Eupatorium purpureum L.
Green-Stemmed Joe-Pye Weed
Family - Asteraceae
Stems - To +2m tall, glabrous, glaucous, erect, simple, herbaceous, solid to subhollow, green with purple at nodes only.
Stem with purple node.
Leaves - In whorls of 4 or 5, petiolate, Petioles to +/-2cm long, green. glabrous. Blades to 30cm long, +9cm broad, elliptic-lanceolate, tapering at base, coarse serrate, acuminate, very sparse pubescent above, tomentoulose below. Teeth with strigillose margins and with prickle tip from vascular tissue extending beyond leaf tissue.
Inflorescence - Flowers in a terminal paniculate cyme to 30cm tall (long), +/-20 cm in diameter. Branches of inflorescence tomentoulose to tomentose, green.
Involucre - 8-9mm tall (long), 2-2.3mm in diameter, greenish white at base, lilac above. Phyllaries imbricate. Outer phyllaries tomentoulose externally. Innermost phyllaries 8mm long, 1mm broad, with scarious margins and few cilia at apex. Flowers 4-6 per head.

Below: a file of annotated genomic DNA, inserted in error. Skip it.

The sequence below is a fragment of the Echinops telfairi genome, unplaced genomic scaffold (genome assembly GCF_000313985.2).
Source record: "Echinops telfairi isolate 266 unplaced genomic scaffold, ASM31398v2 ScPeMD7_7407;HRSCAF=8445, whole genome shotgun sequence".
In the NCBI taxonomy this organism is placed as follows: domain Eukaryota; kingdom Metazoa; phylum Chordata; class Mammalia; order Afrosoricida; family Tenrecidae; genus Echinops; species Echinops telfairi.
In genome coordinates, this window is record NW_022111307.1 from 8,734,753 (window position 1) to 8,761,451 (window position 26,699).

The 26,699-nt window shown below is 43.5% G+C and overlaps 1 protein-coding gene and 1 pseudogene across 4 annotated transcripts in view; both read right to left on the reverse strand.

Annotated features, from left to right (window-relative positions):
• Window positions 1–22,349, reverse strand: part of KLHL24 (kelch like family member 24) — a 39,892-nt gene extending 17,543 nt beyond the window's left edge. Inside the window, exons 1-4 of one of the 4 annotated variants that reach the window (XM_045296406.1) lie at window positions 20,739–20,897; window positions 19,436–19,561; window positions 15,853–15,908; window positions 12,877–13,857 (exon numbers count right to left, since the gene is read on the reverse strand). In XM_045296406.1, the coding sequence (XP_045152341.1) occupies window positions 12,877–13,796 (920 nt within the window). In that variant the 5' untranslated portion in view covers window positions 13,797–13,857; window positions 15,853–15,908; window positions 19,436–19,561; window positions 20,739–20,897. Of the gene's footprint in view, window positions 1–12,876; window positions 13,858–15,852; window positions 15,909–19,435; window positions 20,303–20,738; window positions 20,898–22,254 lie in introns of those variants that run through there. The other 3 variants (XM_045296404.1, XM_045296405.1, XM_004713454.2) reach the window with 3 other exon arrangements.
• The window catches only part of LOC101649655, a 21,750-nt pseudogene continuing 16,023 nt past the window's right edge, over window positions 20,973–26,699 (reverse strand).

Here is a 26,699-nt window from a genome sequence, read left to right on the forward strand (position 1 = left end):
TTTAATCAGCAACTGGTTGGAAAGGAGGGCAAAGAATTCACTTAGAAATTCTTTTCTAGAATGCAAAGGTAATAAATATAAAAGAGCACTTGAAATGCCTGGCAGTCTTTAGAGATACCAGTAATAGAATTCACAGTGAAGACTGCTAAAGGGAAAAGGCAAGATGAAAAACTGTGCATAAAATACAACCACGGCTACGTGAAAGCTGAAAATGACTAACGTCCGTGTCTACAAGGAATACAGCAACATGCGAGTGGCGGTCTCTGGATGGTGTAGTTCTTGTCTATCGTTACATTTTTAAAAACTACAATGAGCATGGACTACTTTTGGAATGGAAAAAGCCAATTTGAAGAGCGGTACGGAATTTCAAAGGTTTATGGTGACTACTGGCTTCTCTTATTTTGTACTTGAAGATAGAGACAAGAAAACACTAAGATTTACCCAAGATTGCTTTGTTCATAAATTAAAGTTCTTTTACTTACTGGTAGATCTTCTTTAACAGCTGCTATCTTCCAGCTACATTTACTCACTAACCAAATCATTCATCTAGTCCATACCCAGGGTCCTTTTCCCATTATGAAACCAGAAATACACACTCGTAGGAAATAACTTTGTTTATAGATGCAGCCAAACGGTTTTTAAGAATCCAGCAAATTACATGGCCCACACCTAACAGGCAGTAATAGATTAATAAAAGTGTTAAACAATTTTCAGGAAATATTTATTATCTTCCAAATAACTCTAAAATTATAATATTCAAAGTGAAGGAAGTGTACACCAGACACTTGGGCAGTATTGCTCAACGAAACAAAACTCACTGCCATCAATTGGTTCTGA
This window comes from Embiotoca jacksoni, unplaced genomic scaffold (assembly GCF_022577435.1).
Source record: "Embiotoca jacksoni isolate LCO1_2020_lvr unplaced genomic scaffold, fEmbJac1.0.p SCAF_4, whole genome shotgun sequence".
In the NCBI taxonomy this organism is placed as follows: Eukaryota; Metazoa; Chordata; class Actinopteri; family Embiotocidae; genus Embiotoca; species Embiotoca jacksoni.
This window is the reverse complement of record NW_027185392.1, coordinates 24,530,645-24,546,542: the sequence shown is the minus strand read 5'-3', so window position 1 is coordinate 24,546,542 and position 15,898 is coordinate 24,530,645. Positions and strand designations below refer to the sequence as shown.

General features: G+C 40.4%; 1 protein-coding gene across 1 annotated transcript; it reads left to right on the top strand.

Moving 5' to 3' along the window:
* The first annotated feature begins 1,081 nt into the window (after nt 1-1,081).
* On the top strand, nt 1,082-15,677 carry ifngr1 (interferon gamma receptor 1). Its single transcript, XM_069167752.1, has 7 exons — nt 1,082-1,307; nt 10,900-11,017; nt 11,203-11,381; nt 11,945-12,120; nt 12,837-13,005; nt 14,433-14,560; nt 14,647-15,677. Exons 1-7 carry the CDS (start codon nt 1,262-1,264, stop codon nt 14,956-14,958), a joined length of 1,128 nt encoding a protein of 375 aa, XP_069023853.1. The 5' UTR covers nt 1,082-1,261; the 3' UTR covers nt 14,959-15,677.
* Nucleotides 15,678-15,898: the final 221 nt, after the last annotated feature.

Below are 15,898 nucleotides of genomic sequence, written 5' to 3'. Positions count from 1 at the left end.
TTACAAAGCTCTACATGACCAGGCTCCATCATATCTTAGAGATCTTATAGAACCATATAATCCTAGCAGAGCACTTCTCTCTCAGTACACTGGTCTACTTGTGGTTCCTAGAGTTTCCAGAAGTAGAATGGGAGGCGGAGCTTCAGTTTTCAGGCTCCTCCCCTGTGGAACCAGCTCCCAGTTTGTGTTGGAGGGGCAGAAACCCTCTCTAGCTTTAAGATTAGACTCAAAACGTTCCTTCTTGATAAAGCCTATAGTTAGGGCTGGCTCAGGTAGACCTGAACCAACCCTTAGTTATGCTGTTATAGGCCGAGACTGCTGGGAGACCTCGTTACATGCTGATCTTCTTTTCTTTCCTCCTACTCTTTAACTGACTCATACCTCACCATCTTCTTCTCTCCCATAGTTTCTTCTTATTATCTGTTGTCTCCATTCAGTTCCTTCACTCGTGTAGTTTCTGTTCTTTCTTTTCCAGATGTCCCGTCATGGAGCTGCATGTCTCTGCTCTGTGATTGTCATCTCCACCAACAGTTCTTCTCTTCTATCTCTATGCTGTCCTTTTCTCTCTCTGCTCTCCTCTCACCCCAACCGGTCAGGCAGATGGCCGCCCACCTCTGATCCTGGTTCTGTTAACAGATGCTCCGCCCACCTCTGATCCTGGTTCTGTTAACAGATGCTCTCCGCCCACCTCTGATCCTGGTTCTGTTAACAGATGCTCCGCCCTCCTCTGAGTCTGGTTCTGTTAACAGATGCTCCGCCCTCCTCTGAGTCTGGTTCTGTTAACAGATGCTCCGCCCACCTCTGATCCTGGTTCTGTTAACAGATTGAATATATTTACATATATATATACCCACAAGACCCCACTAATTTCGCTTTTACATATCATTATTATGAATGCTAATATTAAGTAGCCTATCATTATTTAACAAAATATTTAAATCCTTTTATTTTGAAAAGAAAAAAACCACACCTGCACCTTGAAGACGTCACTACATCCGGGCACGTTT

Ray flowers - Absent.
Disk flowers - Corolla tube 5-6mm long, 5-lobed, appressed pubescent, lilac. Lobes .9mm long, acute. Stamens 5, adnate about 1/2 way up corolla tube. Anthers whitish-pink, 2mm long, connate around style. Style bifurcate. Stigmas 5-6mm long. Achenes blackish, angled, to 3.5mm long, glabrous. Pappus of capillary bristles to 6.5mm long.
Flowering - July - September.
Habitat - Moist ground, wooded slopes, wet meadows and thickets, streambanks.
Origin - Native to U.S.
Other info. - This species
can be distinguished from the similar E. fistulosum
Barratt by its green solid stems with purple nodes. E.
fistulosum is much less common in the wild( in Missouri) and
has completely purple stems which are hollow. Both species are popular
in cultivation and often misnamed.
Photographs taken at the Kansas City Zoo, 7-23-00 and at Cave Spring, Shannon County, MO., 7-17-03.